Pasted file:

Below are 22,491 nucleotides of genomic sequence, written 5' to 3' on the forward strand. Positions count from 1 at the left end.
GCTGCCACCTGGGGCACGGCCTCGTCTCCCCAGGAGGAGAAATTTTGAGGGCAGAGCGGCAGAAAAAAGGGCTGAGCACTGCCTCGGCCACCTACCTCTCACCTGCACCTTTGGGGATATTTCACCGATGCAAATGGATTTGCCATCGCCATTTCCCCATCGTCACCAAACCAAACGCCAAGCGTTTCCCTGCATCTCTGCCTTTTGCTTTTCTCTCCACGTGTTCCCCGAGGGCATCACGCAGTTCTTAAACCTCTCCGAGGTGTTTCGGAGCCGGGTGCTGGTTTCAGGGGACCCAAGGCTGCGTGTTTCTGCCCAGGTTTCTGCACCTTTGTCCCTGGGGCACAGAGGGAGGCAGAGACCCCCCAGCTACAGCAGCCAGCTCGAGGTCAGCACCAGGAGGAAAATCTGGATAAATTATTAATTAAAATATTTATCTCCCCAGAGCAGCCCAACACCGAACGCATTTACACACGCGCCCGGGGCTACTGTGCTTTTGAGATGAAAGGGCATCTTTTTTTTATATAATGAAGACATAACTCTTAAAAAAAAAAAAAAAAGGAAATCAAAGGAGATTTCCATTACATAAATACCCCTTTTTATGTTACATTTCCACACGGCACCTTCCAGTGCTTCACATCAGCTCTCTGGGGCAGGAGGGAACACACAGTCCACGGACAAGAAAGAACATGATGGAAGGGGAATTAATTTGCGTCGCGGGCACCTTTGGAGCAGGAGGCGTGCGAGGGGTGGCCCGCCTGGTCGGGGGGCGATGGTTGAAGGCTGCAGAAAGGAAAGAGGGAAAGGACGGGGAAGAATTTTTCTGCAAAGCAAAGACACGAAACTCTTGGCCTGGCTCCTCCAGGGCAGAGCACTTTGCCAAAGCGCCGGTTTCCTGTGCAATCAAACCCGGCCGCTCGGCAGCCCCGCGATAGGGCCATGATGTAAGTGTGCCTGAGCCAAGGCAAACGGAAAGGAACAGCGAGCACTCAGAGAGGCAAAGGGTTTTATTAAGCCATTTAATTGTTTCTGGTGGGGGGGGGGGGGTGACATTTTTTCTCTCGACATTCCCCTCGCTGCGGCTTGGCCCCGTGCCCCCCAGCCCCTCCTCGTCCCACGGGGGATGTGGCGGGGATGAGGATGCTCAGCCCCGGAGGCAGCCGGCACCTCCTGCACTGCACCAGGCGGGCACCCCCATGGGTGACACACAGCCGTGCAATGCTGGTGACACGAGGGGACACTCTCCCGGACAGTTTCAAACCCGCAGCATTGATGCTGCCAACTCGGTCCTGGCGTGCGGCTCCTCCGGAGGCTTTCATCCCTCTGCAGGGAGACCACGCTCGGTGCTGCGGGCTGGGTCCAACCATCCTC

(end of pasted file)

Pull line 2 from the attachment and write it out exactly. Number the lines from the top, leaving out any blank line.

GCTGCCACCTGGGGCACGGCCTCGTCTCCCCAGGAGGAGAAATTTTGAGGGCAGAGCGGCAGAAAAAAGGGCTGAGCACTGCCTCGGCCACCTACCTCTCACCTGCACCTTTGGGGATATTTCACCGATGCAAATGGATTTGCCATCGCCATTTCCCCATCGTCACCAAACCAAACGCCAAGCGTTTCCCTGCATCTCTGCCTTTTGCTTTTCTCTCCACGTGTTCCCCGAGGGCATCACGCAGTTCTTAAACCTCTCCGAGGTGTTTCGGAGCCGGGTGCTGGTTTCAGGGGACCCAAGGCTGCGTGTTTCTGCCCAGGTTTCTGCACCTTTGTCCCTGGGGCACAGAGGGAGGCAGAGACCCCCCAGCTACAGCAGCCAGCTCGAGGTCAGCACCAGGAGGAAAATCTGGATAAATTATTAATTAAAATATTTATCTCCCCAGAGCAGCCCAACACCGAACGCATTTACACACGCGCCCGGGGCTACTGTGCTTTTGAGATGAAAGGGCATCTTTTTTTTATATAATGAAGACATAACTCTTAAAAAAAAAAAAAAAAGGAAATCAAAGGAGATTTCCATTACATAAATACCCCTTTTTATGTTACATTTCCACACGGCACCTTCCAGTGCTTCACATCAGCTCTCTGGGGCAGGAGGGAACACACAGTCCACGGACAAGAAAGAACATGATGGAAGGGGAATTAATTTGCGTCGCGGGCACCTTTGGAGCAGGAGGCGTGCGAGGGGTGGCCCGCCTGGTCGGGGGGCGATGGTTGAAGGCTGCAGAAAGGAAAGAGGGAAAGGACGGGGAAGAATTTTTCTGCAAAGCAAAGACACGAAACTCTTGGCCTGGCTCCTCCAGGGCAGAGCACTTTGCCAAAGCGCCGGTTTCCTGTGCAATCAAACCCGGCCGCTCGGCAGCCCCGCGATAGGGCCATGATGTAAGTGTGCCTGAGCCAAGGCAAACGGAAAGGAACAGCGAGCACTCAGAGAGGCAAAGGGTTTTATTAAGCCATTTAATTGTTTCTGGTGGGGGGGGGGGGGTGACATTTTTTCTCTCGACATTCCCCTCGCTGCGGCTTGGCCCCGTGCCCCCCAGCCCCTCCTCGTCCCACGGGGGATGTGGCGGGGATGAGGATGCTCAGCCCCGGAGGCAGCCGGCACCTCCTGCACTGCACCAGGCGGGCACCCCCATGGGTGACACACAGCCGTGCAATGCTGGTGACACGAGGGGACACTCTCCCGGACAGTTTCAAACCCGCAGCATTGATGCTGCCAACTCGGTCCTGGCGTGCGGCTCCTCCGGAGGCTTTCATCCCTCTGCAGGGAGACCACGCTCGGTGCTGCGGGCTGGGTCCAACCATCCTC